There are three critical elements in all direct response campaigns: data, creative and offer. In direct mail specifically, the key to building a profitable and optimized program is testing each of these elements against new variables on a regular cadence.
Data, i.e. your mailing list, can influence campaign performance by as much as 70%, so it is not surprising the majority of testing efforts are focused on pinpointing the highest performing audience. Your creative may be the most gratifying element to test, but most mail pieces are designed around the often overlooked, yet pivotal, direct mail offer.
When building your direct mail strategy, the offer you choose will have a significant impact on your audience response and overall program performance. As an essential campaign cornerstone, “what’s the offer?” is usually one of the first questions a direct mail strategist will ask. If it is not enticing enough, your mailer will be completely ignored. If it is too subjective, you could risk a consumer postponing the purchase or hindering customer loyalty. The trick is finding the sweet spot – an offer that is so compelling the prospect cannot help but take immediate action.
What is a direct mail offer?
A direct mail offer is the “deal” you are serving your audience. It tells them what you are willing to give them in exchange for a response. Direct mail offers fall into two categories: lead generation and sales generation.
Lead generation offers are common among brands that have a long sales cycle or require additional sales qualification, like B2B. Your lead offer (sometimes referenced to as lead magnet) could be an invitation to take a survey, download an informational asset, watch an online video, or request a consultation. Once the prospect has accepted your offer by exchanging additional contact information, you can engage the next stage in follow-up.
Sales generation offers are focused on getting the prospect to complete a purchase. Product discounts, exclusive savings, free gifts, and complimentary services are examples of this offer category. We have found accompanying a sales offer with an urgent deadline heightens the consumer’s natural fear of missing out – increasing the likelihood of conversion.
The secret to the best direct mail offers
You will find the word “test” repeated throughout this article. As with any marketing campaign, testing is the not-so-secret secret to success in uncovering the right formula for your audience, especially since direct mail offers are so versatile in format. Even if your brand is unable to “offer” anything for various legal reasons, you should not forgo testing offer alternatives.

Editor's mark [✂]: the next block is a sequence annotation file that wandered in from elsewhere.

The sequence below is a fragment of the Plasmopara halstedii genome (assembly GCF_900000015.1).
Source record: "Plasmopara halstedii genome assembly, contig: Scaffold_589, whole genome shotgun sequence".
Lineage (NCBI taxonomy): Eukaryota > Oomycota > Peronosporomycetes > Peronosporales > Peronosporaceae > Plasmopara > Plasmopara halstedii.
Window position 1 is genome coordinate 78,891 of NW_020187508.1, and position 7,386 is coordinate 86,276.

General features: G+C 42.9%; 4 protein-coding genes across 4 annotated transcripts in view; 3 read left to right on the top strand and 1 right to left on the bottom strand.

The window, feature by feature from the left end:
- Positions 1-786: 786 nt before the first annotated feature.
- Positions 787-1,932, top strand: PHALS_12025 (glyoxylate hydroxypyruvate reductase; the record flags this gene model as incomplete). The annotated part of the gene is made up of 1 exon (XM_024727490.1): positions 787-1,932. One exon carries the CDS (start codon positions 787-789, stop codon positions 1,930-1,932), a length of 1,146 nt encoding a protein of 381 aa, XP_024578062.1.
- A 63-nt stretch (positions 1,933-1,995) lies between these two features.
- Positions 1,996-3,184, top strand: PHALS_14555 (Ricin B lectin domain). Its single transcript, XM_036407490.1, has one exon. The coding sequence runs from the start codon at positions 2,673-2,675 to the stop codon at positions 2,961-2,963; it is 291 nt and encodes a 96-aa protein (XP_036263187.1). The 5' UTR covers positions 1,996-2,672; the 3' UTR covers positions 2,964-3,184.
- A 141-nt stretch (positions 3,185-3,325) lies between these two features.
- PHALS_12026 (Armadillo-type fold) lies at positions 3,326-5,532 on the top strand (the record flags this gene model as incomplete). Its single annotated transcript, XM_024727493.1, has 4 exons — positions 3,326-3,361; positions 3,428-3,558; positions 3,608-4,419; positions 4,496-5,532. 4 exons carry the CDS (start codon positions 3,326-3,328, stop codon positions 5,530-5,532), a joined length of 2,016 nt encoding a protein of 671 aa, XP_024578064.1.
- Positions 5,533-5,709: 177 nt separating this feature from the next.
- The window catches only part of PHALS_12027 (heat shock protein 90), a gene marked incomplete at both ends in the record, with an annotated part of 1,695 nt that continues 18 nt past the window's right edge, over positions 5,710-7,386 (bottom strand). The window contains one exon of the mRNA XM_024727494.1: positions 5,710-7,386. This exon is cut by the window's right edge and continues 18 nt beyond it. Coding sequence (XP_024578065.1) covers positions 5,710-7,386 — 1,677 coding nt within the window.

For example, insurance brands cannot incentivize a purchase. Instead, these types of brands can investigate call to action (CTA) variations to see what achieves the best response. Consider leading with overall savings, information guides, free quotes, or consultation services. If you are not sure where to start, ask “are we trying to generate more calls, or less calls at a higher conversation rate?” This guiding question will lead to what “non-offer/offer” will work best.
If your brand can promote a true incentive offer, it is important to test broadly across several offer categories to find the top performer for your product or service, then pursue those categories further with richer offers. Testing variables can include:
- Percentage discount
- Dollar amount discount
- Free trial or limited subscription
- Informational resource
- Complimentary services
- Gift or “freemium”
- Even no offer at all, such as “buy now” or “don’t wait”
As with any test, consistency is the key to accurate results. Ensure the direct mail creative, informed delivery ad, digital integration ads, and landing pages all have the same message and offer. This will help you to easily identify what offer deviation impacted performance as you read campaign analytics.
How to measure and attribute offer testing performance
When testing direct mail offers, it is critical to pay attention to granular key performance indicators, rather than the popular sales rate and CPA. Ask yourself:
- How does this offer affect retention rate?
- Does the increase in sales out run the lesser revenue of the higher discount?
- What happens to lifetime value of the customer?
- Does an offer perform too well that it outpaces a call center and warehouse capacity?
As a best practice, measuring the effectiveness of an offer should not solely be based on promo code redemptions. With consumers becoming more and more likely to search a brand name rather than going to a vanity URL or toll-free number, it is important to look at all sales that match the mail file during the read period (usually 60-90+ days). Many times, the best offers tend to be the ones that drive more sales but have a lower promo redemption rate, resulting in the best sales rate or higher customer LTV.